Podcast 532 – “The Mind, Consciousness, and the Brain”


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Guest speakers: Rupert Sheldrake and Joseph Chilton Pearce

The Crack in the Cosmic Egg by Joseph Chilton PearcePROGRAM NOTES:

Date this lecture was recorded: August 28, 1993

Today’s podcast features a conversation that was held on August 28, 1993 between Rupert Sheldrake, the originator of the Morphic Resonance theory, and Joseph Chilton Pearce, author of many books including The Crack in the Cosmic Egg and other works investigating the brain, the mind, and consciousness. As their discussion proceeds they explore the concept that, as observers, WE actually are creating reality. Their conclusion to this often explored area of quantum physics is that, no, WE don’t create the physical world. Rather, we are largely the recipients of it and our job is to learn how to participate with it and go along with it.



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The Crack in the Cosmic Egg:
New Constructs of Mind and Reality

by Joseph Chilton Pearce, Thom Hartmann

Seven Experiments That Could Change the World:
A Do-It-Yourself Guide to Revolutionary Science
(2nd Edition with Update on Results)

by Rupert Sheldrake

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Posted in Bill Radacinski, Books, Consciousness, Culture, Education, Joseph Chilton Pearce, Rupert Sheldrake, Science & Technology.


  1. So, I had my two minutes face-to-face with Roger Penrose this evening, and I’m even more confused now. I asked him whether Emperor’s New Mind was essentially an argument against strong AI, which is how I understood Rupert’s perspective (hope I’m not misinterpreting that), or whether it was against machine consciousness, which is the way I read it. Roger agreed that it was approaching the subject of machine consciousness, but then indicated that he thought it possible that, in the deep future, there would be a way of analyzing the individual neurons, and their connections, in the brain, and reproduce that on a machine. He said we were ‘nowhere near that’ at present.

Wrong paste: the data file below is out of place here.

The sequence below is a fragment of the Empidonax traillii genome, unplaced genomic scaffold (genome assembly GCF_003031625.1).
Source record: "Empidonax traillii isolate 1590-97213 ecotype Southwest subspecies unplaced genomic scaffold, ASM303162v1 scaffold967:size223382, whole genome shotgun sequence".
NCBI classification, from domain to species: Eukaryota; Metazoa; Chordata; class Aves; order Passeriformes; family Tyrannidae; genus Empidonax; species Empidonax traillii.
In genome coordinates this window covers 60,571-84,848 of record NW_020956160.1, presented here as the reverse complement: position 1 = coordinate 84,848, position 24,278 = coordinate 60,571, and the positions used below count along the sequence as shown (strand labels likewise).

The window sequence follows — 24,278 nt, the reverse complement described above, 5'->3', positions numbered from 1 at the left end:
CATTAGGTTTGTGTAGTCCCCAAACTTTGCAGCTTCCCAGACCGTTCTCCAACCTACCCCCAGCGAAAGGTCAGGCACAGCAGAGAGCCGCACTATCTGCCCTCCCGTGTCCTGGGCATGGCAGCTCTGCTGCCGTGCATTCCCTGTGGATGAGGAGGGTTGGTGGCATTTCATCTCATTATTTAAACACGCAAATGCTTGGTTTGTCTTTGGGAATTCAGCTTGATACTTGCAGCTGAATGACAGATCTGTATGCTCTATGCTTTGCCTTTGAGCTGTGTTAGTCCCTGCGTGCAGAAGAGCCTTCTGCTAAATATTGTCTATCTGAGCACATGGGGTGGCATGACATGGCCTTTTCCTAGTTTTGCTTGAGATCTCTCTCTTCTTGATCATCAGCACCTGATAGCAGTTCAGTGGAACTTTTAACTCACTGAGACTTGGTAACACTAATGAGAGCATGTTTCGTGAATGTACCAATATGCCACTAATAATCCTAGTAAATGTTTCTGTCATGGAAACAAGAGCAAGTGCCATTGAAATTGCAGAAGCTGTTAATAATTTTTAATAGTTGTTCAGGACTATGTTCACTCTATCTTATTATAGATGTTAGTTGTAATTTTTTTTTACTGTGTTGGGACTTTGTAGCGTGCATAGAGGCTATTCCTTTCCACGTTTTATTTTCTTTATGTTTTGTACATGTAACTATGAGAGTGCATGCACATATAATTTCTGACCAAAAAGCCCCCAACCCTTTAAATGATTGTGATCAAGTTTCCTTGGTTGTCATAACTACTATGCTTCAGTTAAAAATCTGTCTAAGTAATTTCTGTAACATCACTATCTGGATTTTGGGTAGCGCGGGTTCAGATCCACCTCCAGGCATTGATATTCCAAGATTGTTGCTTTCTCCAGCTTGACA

….but this is what I thought he was saying (in Emperor’s New Mind) could not happen!

    I guess the reality is that a couple of minutes chat in a book-signing queue is not the best environment to dig into such a complex and subtle topic….

    Anyhow, after his lecture, there was an announcement about a new institution set up in his name to study such phenomena. It might be of interest to some of you reading through these comments…


    [COMMENT by Lorenzo: Thanks for your comment. I found it quite interesting, and I agree with your take on it.]

  2. I have a small issue with terminology here. About 20 minutes in, Rupert Sheldrake states that Roger Penrose is arguing against artificial intelligence in The Emperor’s New Mind. I think he was actually positing that conscious computers were not a viable proposition.

    I’m going to a Penrose lecture next month; I’ll try and confirm this with him.

    [COMMENT by Lorenzo: Thanks, and please let us know what he says.]

  3. Who is the other researcher/author they’re discussing? It sounds like his Name is “Bob John”. Rupert mentions him at 38:25. Anybody?

  4. Good thing you played RAW directly before this talk. A series of assertions, not a balanced argument. Fun ideas to think about but essentially woo…

    • Really delightful. Two very clear, wise and scientifically current minds. I will be giving this a second listen. Rupert Sheldrake has a wonderful quality of calm empathy which is rare for someone so articulate about science.
      The fact that his question about prayer and F Capra evoked a negation by Pierce of Capra’s thinking set up an interesting tension which gave the emerging discussion a weight it might have lacked. Both men wanted to acknowledge an aspiration toward ” higher values” empathy, intuition, wisdom, inner peace, but also the mechanisms by which such things might function. Those values and qualities are hard to talk about because they lead to such loaded words but they managed to point out ways of thinking about an aspiration that seems so critical to our continued evolution in a scientific language about the nature of consciousness.
      I certainly felt in my own development this longing at the ages described and which led to psychedelics as part of what seemed to address that longing. I am in my 60s now and have taken many a side trip before letting that original experiential insight begin to revive and play out in my life. At this point I disagree with Pierce’s idea that there has been no successful creation of a community of spirit-minded people in touch with scientific and heart wisdom. I feel it is quite real but not in any particular set of beliefs or cultural groups . It is more like a scattered tribe. Perhaps adversity will bring out its strength and connectedness.

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